July 2011 Publisher Letter
These days, the quest to live simply is not as clear cut as one might think. As I write, I am keenly aware of my reliance on my laptop’s complex electronics. How quickly we have become dependent on the myriad devices that feed the 21st century’s information economy. In the past 20 years, computer capacity for just about every function imaginable has had such an unprecedented impact that when a PC, cell phone or other machine goes down we can feel paralyzed. Business slows or can come to a screeching halt while we call in a troubleshooter.
Computing has supercharged our society at a complexity and speed greater than any other category of tool that man has conceived. New technologies have transformed the ways in which we live.
Now that smart phones tied to social media sites and apps are putting data pulled out of hyperspace into our hand with lightening speed, our innate need to connect has expanded exponentially. It appears to be insatiable. Still the question remains - how well are we really staying in touch? I have found that my own fear of missing a call or text message if I leave my phone behind or off has become a near-addiction. I pause to ask: “Is this high-tech wizardry a hindrance to my being fully in this moment?”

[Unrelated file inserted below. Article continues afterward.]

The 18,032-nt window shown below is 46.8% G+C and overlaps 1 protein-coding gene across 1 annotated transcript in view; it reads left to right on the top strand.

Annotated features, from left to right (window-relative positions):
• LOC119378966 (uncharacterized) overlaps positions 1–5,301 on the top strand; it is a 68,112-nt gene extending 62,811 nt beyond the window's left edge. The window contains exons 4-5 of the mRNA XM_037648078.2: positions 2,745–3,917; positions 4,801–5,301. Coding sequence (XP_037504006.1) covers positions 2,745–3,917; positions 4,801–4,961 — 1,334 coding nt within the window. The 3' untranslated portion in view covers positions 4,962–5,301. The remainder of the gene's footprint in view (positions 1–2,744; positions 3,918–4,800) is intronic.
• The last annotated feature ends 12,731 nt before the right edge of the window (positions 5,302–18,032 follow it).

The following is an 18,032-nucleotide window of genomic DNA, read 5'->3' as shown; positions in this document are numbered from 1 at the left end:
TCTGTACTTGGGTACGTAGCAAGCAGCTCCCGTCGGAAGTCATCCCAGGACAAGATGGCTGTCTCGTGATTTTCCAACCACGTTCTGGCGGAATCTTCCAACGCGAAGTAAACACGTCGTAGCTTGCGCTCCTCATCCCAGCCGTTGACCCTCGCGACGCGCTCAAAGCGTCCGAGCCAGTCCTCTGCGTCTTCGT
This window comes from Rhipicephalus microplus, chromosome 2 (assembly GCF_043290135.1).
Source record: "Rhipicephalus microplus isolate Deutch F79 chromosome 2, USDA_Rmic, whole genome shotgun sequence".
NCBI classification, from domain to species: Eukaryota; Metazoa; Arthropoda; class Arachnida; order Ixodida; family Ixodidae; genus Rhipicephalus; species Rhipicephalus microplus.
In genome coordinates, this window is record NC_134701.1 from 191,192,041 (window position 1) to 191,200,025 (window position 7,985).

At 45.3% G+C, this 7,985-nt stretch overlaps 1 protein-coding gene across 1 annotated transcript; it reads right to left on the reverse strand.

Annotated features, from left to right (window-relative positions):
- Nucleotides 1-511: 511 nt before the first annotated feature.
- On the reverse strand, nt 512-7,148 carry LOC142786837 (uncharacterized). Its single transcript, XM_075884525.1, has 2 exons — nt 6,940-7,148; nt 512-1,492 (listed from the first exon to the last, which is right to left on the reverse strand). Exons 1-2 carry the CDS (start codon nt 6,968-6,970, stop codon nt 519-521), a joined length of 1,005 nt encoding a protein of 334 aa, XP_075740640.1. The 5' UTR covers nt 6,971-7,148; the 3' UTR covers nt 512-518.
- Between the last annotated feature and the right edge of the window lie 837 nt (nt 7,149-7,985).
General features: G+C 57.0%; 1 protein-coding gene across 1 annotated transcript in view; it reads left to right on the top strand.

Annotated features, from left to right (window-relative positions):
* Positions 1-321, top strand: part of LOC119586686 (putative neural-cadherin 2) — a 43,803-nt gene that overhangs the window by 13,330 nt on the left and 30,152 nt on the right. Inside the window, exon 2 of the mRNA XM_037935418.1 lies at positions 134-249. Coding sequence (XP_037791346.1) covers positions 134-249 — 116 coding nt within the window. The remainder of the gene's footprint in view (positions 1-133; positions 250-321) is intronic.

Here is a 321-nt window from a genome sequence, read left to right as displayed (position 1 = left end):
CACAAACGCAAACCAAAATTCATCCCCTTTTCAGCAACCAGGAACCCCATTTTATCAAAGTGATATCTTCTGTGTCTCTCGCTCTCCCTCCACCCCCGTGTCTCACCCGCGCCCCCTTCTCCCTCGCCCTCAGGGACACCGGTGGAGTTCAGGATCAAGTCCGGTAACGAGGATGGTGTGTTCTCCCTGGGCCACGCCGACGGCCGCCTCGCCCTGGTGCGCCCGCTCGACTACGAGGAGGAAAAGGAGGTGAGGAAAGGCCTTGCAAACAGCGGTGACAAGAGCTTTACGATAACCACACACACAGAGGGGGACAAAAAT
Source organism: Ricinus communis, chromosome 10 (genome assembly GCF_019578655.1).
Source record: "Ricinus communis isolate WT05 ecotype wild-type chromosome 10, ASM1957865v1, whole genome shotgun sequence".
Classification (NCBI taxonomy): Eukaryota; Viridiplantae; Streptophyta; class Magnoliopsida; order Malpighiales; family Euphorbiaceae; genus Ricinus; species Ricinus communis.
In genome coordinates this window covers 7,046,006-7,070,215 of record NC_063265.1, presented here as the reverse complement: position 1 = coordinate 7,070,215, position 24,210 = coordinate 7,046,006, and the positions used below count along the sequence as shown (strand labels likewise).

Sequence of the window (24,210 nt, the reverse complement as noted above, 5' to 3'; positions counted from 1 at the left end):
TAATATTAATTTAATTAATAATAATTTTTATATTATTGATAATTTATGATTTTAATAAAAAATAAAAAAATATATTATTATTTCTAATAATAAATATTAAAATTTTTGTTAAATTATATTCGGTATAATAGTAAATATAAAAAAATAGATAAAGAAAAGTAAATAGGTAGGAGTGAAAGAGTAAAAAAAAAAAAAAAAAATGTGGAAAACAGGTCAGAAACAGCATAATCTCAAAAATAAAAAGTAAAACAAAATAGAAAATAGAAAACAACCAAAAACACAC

All of this wondrous and sometimes exhilarating technology travels a tightrope between the art of discovery and dependency. Yes, we can still choose some of the ways in which we use—or don’t use—these high-tech devises but who in the competitive marketplace hasn’t felt the need to keep up with the accelerating world revolving on silicon chips and satellites?
The ever-increasing need for speed in a global economy is not without costs to our planet and society. While we may be entertained on screen and reach answers in milliseconds, inhabiting a techno-world also pulls us away from the real world in which we live. This increasing disconnect from Mother Earth is a concern for all ages. Our zest to electronically connect and endlessly consume things has decimated the generous resources of the good Earth, the very elements we need as building blocks of progress.
I find it is vital for me to unplug often and step out into nature, to rediscover simple pleasures and affirm my connection with the primal forces that steward our world. I engage in activities and events that align me with nature. A walk through the park and growing a garden with my son are at the top of my list; such activities balance my need to connect with loved ones with my need to connect with Planet Earth.
Let’s all vow to enjoy the world outside to the utmost this summer, and to connect firsthand with fellow beings and creatures that share the same home planet. Let’s simply live with an awareness of the beauties that surround us daily and yes, occasionally leave the cell phone at home.
Learning to just be,
Don Moore, Publisher